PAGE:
Leaping Forward and Larger: Insight into Almanac's Revisited Work for Fringe
by Whitney Weinstein
Four seafarers sit on their boat—which in the gallery space of The Painted Bride is, in actuality, a sofa—speaking of stimulating experiences. They debate: coffee or tea, hand flowering or sex, thoughts had on land or at sea. They vibrate concurrently, disappear down imaginary stairs, and balance teacups stacked four tall.
Co-founders Ben Grinberg and Nick Gillette, along with company members Adam Kerbel and Nicole Burgio, constructed Leaps of Faith and Other Mistakes [LOF] two years ago, after traveling to Montréal and dabbling in some training with Cirque du Soleil. The subsequent creation of Almanac Dance Circus Theater fell into place naturally. After I sat in on a recent rehearsal, Ben explained to me that “we made that one show together and then we were just a company.” In returning to LOF, Adam explained, co-creators reassessed their current positions in life. “What leaps of faith are we taking? When do you jump into something without knowing what the outcome will be?”
With aspirations to tour internationally, Almanac eagerly embraced a call in February to participate in the International Circus Exposure through Circus Now. The company chose an excerpt from LOF, received positive feedback, and, according to Ben, decided that “this show is a good articulation of our artistic voice and what we want to do as far as pushing the bounds of typical circus performance. We've made a lot of shifts as acrobats since the old show and are swapping out tricks to make it fresh and present for us. Hopefully, it’s more exciting for the audience, too.”
These driven individuals are anything but couch potatoes. They tumble over one another, somersault across cushions, lower themselves from an overhead abyss, and walk on each others’ hands. From glances to grand gestures, they radiantly convey meaning through movement, briefly looking beyond the fourth wall during wacky conversation while remaining completely engrossed in their imaginary world.
I laugh in amusement, but some existential questions seep into my brain. Time passes on their sea venture, and the characters unite in a chant. With each repetition, they band together with increased confidence. They remind me of a cult. They remind me of indomitable characters on a survival show. They remind me of my own friends as we navigate life’s hardships. I wonder how they muster fortitude and purpose to persist in their travels.
Adam noted, “Physical performers tend to be so big, to want big stages and applause. In this piece we are trying to bring it into a minuscule space and compel or provoke people in a different way.” The team seeks to bring a greater sense of intimacy to this show. As Adam put it, “We’ve always been interested in this architectural element, which is inherent in acrobatics. Our original venue was a sanctuary and we wanted to complement elements that were in that space. But what’s interesting [here] is that if you get really close to it, you see the foot wobble, you see the breath of the performer.”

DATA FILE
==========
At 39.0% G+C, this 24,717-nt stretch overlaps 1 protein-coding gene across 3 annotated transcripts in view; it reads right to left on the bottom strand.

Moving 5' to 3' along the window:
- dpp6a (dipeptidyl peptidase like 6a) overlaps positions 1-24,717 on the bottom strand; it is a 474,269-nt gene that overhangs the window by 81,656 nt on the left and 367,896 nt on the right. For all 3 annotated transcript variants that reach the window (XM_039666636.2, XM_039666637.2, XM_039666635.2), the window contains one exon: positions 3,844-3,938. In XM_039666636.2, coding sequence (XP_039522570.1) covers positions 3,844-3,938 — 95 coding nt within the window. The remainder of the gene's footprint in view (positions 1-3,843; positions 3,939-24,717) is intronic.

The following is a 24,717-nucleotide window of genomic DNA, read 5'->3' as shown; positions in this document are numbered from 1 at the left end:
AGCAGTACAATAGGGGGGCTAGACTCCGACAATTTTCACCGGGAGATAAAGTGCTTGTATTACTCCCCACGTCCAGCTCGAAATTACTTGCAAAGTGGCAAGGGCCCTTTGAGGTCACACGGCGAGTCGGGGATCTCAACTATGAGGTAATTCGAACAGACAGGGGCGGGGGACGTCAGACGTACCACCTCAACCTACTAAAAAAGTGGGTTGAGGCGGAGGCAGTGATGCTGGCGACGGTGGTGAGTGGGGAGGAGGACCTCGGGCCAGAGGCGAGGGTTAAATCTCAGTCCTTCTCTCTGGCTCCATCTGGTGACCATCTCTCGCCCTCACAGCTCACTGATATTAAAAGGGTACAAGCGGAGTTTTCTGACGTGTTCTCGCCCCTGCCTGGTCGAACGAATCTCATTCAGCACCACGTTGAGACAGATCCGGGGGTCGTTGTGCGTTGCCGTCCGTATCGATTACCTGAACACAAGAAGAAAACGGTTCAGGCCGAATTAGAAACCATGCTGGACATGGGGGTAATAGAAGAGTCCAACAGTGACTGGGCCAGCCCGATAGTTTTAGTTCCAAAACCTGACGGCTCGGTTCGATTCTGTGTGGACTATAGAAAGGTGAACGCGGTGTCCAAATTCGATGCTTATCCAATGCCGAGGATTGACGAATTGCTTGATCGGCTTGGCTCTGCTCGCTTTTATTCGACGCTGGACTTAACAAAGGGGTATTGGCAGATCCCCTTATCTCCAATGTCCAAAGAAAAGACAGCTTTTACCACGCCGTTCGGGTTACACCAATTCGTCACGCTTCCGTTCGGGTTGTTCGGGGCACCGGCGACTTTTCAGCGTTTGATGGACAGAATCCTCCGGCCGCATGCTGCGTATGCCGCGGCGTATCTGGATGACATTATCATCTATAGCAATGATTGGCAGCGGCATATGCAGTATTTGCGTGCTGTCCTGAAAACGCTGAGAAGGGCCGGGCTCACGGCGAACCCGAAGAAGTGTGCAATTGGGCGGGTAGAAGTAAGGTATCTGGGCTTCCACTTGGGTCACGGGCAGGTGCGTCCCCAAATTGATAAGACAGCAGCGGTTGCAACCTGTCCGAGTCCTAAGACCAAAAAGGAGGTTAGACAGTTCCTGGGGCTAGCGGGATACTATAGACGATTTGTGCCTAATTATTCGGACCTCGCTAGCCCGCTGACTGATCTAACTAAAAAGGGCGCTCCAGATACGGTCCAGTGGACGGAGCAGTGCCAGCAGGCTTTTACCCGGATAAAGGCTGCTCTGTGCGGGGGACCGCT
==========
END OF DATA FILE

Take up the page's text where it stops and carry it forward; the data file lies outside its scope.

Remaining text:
For Almanac, it was challenging to find some distance from the personal material. This is the first time they’ve granted a director full power. Adam explains that Annie Wilson was “invited because of her choreographic and personal sensibilities. One of the first things she said to us was, ‘I'm an outsider. I’m willing to cut, for what serves the production.’” Having reviously juggled the perspectives of director and performer, Ben finds it refreshing to focus on a single role. “A lot of our habits and tendencies are being forced to break. There can be a lot of interpersonal conflict. Annie thinks about the piece in a completely different way and it’s put a lot of [valuable] material here.” Production designer/producer/stage manager Robin Stamey noted, “There’s something worthwhile in responding to something after it’s been reworked a little.”
I asked Annie about her hopes for the show. “We have an opportunity to explore more deeply the material [the original members] already touched before and became very attached to from early on. We gave ourselves the freedom in our creative process to not just perform acrobatics better, but to think through this as an unfamiliar piece, with an outside person. Who are the people we can bring together that are going to give us the spirit in the room to pick apart and make something that feels like the show is where we’re at as people and artistic collaborators?”
That’s where the elements of art and music became relevant.
When reimagining LOF, Adam described “a continuing impulse for live music.” Ben continued, “We listened to a bunch of people and had some play dates with various musicians.” Robin added, “We really connected with Mel [Hsu], but she's on the West Coast, 3,000 miles away, until the last week of our rehearsals. She gets [daily] videos of the show.” Mel then reviews the footage and adjusts her work, “if we need a piece that has a different quality than what we were expecting.”
Clancy Philbrick, the show’s visual artist, displays a combination of previous work on seafaring themes and work created in response to LOF. Adam characterized the art installation as “the inner spirit of the work.”
Adam’s final words to readers about LOF: “Everyone should come to see it and continue to root for local dance!”
You can also visit the gallery exhibition for free, outside of show times, September 1-23. First Friday in September at The Painted Bride will feature excerpts from the show, a live acoustic set from Mel Hsu, and the opening of the gallery.
Leaps of Faith and Other Mistakes, Almanac Dance Circus Theatre, Painted Bride Art Center, September 9-13, 15-19, 21-23, http://fringearts.com/event/leaps-faith-mistakes/.
By Whitney Weinstein
August 31, 2017